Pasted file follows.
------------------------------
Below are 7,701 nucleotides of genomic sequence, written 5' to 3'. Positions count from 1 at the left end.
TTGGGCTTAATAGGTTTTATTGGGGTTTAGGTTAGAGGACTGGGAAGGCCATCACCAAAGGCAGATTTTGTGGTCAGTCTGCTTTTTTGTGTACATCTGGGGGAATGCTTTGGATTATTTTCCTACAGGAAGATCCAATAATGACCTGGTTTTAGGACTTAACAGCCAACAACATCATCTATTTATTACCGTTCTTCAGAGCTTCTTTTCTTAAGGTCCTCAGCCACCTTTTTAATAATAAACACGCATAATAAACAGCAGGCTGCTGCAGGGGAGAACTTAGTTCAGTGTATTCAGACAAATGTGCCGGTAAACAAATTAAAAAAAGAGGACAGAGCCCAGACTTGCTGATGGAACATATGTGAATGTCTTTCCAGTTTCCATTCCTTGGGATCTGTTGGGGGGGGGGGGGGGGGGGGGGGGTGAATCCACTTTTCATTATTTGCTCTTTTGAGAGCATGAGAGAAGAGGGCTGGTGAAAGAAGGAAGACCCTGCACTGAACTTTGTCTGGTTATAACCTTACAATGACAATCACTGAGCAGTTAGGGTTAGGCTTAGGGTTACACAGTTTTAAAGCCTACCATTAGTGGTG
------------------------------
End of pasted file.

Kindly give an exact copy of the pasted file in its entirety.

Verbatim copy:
Below are 7,701 nucleotides of genomic sequence, written 5' to 3'. Positions count from 1 at the left end.
TTGGGCTTAATAGGTTTTATTGGGGTTTAGGTTAGAGGACTGGGAAGGCCATCACCAAAGGCAGATTTTGTGGTCAGTCTGCTTTTTTGTGTACATCTGGGGGAATGCTTTGGATTATTTTCCTACAGGAAGATCCAATAATGACCTGGTTTTAGGACTTAACAGCCAACAACATCATCTATTTATTACCGTTCTTCAGAGCTTCTTTTCTTAAGGTCCTCAGCCACCTTTTTAATAATAAACACGCATAATAAACAGCAGGCTGCTGCAGGGGAGAACTTAGTTCAGTGTATTCAGACAAATGTGCCGGTAAACAAATTAAAAAAAGAGGACAGAGCCCAGACTTGCTGATGGAACATATGTGAATGTCTTTCCAGTTTCCATTCCTTGGGATCTGTTGGGGGGGGGGGGGGGGGGGGGGGGTGAATCCACTTTTCATTATTTGCTCTTTTGAGAGCATGAGAGAAGAGGGCTGGTGAAAGAAGGAAGACCCTGCACTGAACTTTGTCTGGTTATAACCTTACAATGACAATCACTGAGCAGTTAGGGTTAGGCTTAGGGTTACACAGTTTTAAAGCCTACCATTAGTGGTG